Who doesn’t like a little jam on toast with their morning coffee? That’s what the folks at J.M. Smucker must be hoping as they fork out US$3 billion to buy Folgers. The Smucker’s deal is just one of several recent big-ticket takeovers: Verizon Wireless, Delta Airlines and Northwest are all pursuing corporate matchups. With the economy hitting the skids it might seem like an odd time to be gambling billions on such deals, but it turns out their timing couldn’t be better.
According to a new report from Boston Consulting Group, deals undertaken during recessions and slow growth periods outperform those signed in hot markets. Downturn deals are “twice as likely to produce long-term returns in excess of 50 per cent,” the report found, “and on average, create 14-5 per cent more value for shareholders.”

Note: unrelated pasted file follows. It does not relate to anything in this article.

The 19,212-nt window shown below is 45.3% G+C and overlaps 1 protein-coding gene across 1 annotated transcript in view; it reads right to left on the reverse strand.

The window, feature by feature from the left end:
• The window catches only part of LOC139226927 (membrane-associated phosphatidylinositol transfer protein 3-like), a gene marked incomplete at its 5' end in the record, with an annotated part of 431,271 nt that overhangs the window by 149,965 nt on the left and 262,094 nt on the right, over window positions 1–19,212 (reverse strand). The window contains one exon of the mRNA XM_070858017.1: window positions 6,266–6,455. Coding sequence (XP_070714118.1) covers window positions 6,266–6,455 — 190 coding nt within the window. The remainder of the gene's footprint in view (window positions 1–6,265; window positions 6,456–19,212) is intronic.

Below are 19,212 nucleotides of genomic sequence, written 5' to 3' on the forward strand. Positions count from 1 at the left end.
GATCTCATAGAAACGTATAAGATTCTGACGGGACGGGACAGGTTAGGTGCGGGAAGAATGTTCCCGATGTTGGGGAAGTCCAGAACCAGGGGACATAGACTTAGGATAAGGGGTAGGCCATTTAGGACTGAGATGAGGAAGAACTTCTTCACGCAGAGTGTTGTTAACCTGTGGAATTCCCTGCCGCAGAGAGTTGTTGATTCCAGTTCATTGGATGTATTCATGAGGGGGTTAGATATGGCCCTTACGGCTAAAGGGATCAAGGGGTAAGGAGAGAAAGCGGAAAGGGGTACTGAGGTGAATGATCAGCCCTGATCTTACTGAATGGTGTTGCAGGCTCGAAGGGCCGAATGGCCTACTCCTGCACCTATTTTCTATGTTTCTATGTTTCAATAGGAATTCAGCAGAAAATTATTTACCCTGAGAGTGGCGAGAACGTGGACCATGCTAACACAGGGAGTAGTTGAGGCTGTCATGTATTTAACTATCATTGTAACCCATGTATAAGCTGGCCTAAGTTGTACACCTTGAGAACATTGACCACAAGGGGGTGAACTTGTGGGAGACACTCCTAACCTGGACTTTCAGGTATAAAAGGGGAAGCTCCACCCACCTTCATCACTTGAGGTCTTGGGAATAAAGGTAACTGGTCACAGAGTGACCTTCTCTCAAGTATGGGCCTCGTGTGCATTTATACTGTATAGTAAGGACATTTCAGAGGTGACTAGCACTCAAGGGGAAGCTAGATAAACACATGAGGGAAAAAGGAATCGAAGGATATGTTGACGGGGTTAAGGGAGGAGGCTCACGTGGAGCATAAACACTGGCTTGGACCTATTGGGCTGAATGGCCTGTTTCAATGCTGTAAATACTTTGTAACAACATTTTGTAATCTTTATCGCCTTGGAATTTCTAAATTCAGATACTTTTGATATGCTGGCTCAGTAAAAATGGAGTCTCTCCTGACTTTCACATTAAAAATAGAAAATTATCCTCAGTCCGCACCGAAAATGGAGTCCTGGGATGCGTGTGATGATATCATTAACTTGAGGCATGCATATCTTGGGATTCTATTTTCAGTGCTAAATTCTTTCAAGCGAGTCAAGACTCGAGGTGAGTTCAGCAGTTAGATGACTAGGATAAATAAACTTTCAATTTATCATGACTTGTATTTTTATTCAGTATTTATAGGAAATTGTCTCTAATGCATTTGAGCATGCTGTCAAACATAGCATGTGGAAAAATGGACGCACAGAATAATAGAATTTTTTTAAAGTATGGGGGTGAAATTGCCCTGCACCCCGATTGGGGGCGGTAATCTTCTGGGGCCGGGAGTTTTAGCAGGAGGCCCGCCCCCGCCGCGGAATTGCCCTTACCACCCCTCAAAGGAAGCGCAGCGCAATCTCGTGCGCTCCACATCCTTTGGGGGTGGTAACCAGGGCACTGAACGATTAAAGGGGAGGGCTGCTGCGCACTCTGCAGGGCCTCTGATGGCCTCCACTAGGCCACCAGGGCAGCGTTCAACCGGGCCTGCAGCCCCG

Why is that? Because companies tend to pay too much for acquisitions at the height of the market, when the financing money is
flowing freely and the future looks bright. Since that’s when most mergers and acquisitions happen, it’s no wonder that study after study has shown that most M&As fail to create real value for shareholders. (AOL Time Warner anyone?)
On the other hand, when markets are down, stronger, more efficient companies tend to be the only ones looking to buy. They’re also more disciplined when identifying targets because “every cent counts.”
In Canada, companies clearly prefer to go shopping when markets are hot. According to KPMG, last year saw the highest ever level of M&A activity, with the total value of deals— at $269 billion—tripling since 2005The firm expects the pace of takeovers will slow this year because of tighter credit markets. That may sound like bad news, but if the Boston Consulting Group is right, the deals that do take place in today’s tighter market conditions will be the ones that last. M
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